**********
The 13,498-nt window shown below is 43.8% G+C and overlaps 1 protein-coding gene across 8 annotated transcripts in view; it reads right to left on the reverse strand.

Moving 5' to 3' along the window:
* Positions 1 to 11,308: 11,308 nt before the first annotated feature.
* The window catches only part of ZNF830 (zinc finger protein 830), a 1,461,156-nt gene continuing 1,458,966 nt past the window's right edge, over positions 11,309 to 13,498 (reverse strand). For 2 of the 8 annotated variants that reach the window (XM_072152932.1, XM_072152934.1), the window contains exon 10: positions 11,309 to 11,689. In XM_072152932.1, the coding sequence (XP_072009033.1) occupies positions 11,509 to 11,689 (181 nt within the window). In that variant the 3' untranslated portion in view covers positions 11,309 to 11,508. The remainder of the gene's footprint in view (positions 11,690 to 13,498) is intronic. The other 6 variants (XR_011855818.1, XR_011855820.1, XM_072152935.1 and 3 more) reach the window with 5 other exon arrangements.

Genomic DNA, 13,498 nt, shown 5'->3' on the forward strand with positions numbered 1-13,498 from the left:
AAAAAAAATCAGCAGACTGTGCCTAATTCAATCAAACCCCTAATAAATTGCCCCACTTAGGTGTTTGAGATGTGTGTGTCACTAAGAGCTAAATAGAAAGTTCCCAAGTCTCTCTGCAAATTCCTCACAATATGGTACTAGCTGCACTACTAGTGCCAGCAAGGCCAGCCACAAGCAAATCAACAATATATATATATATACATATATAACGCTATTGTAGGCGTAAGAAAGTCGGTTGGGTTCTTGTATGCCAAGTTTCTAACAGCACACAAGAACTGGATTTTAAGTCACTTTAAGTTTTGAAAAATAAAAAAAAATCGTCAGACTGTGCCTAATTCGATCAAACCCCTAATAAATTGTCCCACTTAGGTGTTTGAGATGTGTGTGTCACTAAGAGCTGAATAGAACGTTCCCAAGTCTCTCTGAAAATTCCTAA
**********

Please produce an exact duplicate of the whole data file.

The 13,498-nt window shown below is 43.8% G+C and overlaps 1 protein-coding gene across 8 annotated transcripts in view; it reads right to left on the reverse strand.

Moving 5' to 3' along the window:
* Positions 1 to 11,308: 11,308 nt before the first annotated feature.
* The window catches only part of ZNF830 (zinc finger protein 830), a 1,461,156-nt gene continuing 1,458,966 nt past the window's right edge, over positions 11,309 to 13,498 (reverse strand). For 2 of the 8 annotated variants that reach the window (XM_072152932.1, XM_072152934.1), the window contains exon 10: positions 11,309 to 11,689. In XM_072152932.1, the coding sequence (XP_072009033.1) occupies positions 11,509 to 11,689 (181 nt within the window). In that variant the 3' untranslated portion in view covers positions 11,309 to 11,508. The remainder of the gene's footprint in view (positions 11,690 to 13,498) is intronic. The other 6 variants (XR_011855818.1, XR_011855820.1, XM_072152935.1 and 3 more) reach the window with 5 other exon arrangements.

Genomic DNA, 13,498 nt, shown 5'->3' on the forward strand with positions numbered 1-13,498 from the left:
AAAAAAAATCAGCAGACTGTGCCTAATTCAATCAAACCCCTAATAAATTGCCCCACTTAGGTGTTTGAGATGTGTGTGTCACTAAGAGCTAAATAGAAAGTTCCCAAGTCTCTCTGCAAATTCCTCACAATATGGTACTAGCTGCACTACTAGTGCCAGCAAGGCCAGCCACAAGCAAATCAACAATATATATATATATACATATATAACGCTATTGTAGGCGTAAGAAAGTCGGTTGGGTTCTTGTATGCCAAGTTTCTAACAGCACACAAGAACTGGATTTTAAGTCACTTTAAGTTTTGAAAAATAAAAAAAAATCGTCAGACTGTGCCTAATTCGATCAAACCCCTAATAAATTGTCCCACTTAGGTGTTTGAGATGTGTGTGTCACTAAGAGCTGAATAGAACGTTCCCAAGTCTCTCTGAAAATTCCTAA